On Being in Heidegger
Excerpts from an e-mail from Peter Freienstein:
I think in his own field Heidegger is practically unbeatable . . . because what he calls ´being` hasn´t got anything to do with what was called ´being` in our philosophical tradition. The being Heidegger points to has not been forgotten, it just didn´t exist in our tradition, and there is no point in broadening or revising classical concepts of being to evade or meet Heidegger´s charges.
BV: First of all, I prefer to write 'Being' with a capital 'B' in order to mark the crucial difference -- the ontological difference -- between das Sein and das Seiende. The latter expression could be translated literally as that-which-is, but it could also be rendered as beings despite the fact that das Seiende is singular while beings is plural.
Your point has merit but I think you are going too far. In his attempt to think Being in its difference from beings, Heidegger ends up with something far removed from Being as classically conceived. But in the early Heidegger, the Heidegger of Sein und Zeit (1927), I think it is clear that Being is still being understood in a classical way. An indication of this is that he repeatedly states that Being is always the Being of beings, where this genitive construction is to be taken as a genitivus subjectivus. That is, Being belongs to, or is possessed by, beings so that Being can only be investigated by investigating them. This is connected with the fact that Heidegger seeks an "exemplary being" from which the meaning of Being can be "read off." (SZ sec. 2, p. 7. See also p. 37)
Thus Heidegger is attempting to answer the Being question by investigating a particular type of being, namely, Dasein. He is not investigating Being in its difference from beings as he tries to do in his later works, but in its 'embodiment' in a particular type of being. To this extent, he is operating with a classical -- he would say: 'metaphysical,' 'onto-theological' -- notion of Being.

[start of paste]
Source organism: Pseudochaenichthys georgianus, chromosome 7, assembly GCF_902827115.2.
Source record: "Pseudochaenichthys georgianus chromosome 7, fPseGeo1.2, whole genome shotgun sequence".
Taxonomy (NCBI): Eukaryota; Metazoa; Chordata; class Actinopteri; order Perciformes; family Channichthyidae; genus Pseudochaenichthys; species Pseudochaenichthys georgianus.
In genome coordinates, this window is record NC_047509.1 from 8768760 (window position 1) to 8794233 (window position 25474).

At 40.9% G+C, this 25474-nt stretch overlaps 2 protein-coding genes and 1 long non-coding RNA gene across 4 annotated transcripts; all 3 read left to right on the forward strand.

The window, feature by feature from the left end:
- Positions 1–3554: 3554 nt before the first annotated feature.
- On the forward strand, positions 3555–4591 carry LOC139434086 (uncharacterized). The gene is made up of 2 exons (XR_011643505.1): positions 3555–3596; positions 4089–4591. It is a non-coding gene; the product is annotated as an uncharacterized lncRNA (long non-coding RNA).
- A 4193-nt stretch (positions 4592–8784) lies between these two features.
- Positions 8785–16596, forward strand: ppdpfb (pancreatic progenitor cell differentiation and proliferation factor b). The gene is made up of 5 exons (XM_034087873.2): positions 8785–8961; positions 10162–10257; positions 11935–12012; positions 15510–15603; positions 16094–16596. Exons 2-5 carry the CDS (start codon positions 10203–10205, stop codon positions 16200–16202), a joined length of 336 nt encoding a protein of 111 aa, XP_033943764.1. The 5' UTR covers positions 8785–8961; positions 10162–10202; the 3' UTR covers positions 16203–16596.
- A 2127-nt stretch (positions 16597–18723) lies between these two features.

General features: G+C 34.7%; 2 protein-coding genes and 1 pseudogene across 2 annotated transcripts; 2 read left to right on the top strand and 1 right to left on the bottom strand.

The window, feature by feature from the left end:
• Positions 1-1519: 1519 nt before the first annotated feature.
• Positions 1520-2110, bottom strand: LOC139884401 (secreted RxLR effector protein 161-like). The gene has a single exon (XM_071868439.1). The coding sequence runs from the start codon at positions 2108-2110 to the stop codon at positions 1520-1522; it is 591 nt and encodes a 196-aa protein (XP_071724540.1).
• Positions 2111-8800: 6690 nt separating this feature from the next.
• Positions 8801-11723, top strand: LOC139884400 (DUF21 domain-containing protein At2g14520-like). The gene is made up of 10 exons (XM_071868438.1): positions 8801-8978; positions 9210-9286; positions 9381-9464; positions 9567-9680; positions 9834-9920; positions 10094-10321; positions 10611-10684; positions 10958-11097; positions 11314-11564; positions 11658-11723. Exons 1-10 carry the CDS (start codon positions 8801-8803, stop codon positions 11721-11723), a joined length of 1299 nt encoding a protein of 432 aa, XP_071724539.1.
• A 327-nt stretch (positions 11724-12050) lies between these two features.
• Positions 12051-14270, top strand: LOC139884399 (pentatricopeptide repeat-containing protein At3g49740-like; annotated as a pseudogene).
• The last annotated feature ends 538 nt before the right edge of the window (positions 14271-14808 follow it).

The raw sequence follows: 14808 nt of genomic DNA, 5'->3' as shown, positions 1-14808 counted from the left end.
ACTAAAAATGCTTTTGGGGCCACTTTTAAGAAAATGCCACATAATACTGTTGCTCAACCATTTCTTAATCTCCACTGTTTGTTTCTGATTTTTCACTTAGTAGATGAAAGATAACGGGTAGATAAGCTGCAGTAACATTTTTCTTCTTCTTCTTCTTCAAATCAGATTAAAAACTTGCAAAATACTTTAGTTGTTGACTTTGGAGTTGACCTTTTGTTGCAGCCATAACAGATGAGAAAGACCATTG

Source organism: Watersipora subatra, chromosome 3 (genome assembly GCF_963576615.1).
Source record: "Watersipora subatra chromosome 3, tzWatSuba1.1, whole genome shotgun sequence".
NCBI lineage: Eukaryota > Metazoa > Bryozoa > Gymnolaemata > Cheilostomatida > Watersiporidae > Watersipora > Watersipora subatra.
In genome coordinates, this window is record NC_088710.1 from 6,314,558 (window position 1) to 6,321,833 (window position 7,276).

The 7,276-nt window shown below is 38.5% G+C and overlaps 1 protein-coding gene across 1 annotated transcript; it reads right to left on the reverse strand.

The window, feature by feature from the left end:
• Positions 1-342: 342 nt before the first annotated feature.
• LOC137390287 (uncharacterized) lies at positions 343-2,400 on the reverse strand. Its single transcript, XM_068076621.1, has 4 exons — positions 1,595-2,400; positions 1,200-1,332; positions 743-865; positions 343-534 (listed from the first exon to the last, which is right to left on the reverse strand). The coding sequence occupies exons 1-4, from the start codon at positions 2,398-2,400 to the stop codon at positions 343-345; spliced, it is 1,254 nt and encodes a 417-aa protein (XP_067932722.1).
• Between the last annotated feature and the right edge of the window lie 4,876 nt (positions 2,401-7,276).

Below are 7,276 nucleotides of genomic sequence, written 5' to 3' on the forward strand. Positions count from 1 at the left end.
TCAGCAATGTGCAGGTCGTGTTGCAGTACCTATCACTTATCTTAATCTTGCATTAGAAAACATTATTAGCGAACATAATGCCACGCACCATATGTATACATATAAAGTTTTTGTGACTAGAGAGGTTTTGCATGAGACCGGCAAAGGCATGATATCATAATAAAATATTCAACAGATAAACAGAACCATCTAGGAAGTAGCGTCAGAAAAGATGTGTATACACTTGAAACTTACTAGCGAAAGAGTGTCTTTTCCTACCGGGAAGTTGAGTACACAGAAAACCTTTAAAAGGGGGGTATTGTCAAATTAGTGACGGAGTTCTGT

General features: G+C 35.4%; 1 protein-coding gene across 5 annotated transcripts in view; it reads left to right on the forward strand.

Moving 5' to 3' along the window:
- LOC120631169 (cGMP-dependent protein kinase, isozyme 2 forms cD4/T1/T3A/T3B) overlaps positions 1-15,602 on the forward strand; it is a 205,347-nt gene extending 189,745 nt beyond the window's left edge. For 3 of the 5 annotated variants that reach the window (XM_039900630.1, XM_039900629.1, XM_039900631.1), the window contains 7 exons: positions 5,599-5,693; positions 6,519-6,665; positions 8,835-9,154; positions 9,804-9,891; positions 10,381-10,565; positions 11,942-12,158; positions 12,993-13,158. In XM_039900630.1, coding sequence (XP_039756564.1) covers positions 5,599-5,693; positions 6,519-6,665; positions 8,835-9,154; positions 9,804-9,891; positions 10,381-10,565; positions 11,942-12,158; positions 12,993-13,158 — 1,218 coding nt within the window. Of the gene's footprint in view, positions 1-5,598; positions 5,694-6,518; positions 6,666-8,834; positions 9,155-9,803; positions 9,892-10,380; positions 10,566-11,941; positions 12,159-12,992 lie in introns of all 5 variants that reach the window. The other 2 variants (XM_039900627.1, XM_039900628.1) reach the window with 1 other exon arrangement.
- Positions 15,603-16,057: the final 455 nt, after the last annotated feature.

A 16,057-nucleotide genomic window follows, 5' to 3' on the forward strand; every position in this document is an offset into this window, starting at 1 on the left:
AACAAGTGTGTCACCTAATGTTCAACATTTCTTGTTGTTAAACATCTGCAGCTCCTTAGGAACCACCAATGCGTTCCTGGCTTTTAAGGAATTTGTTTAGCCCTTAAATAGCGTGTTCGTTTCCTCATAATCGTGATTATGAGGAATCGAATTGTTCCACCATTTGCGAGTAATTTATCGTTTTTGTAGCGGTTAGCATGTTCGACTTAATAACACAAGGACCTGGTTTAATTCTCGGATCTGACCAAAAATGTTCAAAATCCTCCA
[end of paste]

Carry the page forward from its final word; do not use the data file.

As Heidegger´s is just a different kind of philosophy there is also no way to transcend his kind of ´being` to some divine or absolute being, for instance in charging him with ´subjectivizing` being or keeping it in too close proximity with ´Dasein`.
BV: Here too we differ. I charge Heidegger with subjectivizing Being in that he comes close to equating it with transcendental subjectivity as Eugen Fink remarks somewhere. I also charge him with interpreting Being as such as just Existenz (the Being of Dasein) writ large. This happens in the early Heidegger. It is different after the famous Kehre. But to understand why he makes this Turn, it is important to understand the aporiai of the works of the early Heidegger. Here is an on-line article of mine on Heidegger, the first article I published. So I'd say things differently now. But I think it is basically correct.
Thus Heidegger doesn´t in any way remain within traditional ontology, and Edith Stein also breaks out of it. But, of course, the directions the two thinkers take differ vastly.
BV: You will have to explain to me how Stein breaks out of traditional ontology. I have read most of Endliches und Ewiges Sein and she seems pretty solidly Aristotelian-Thomistic, albeit with an Husserlian flavor, the flavor of her 'master.'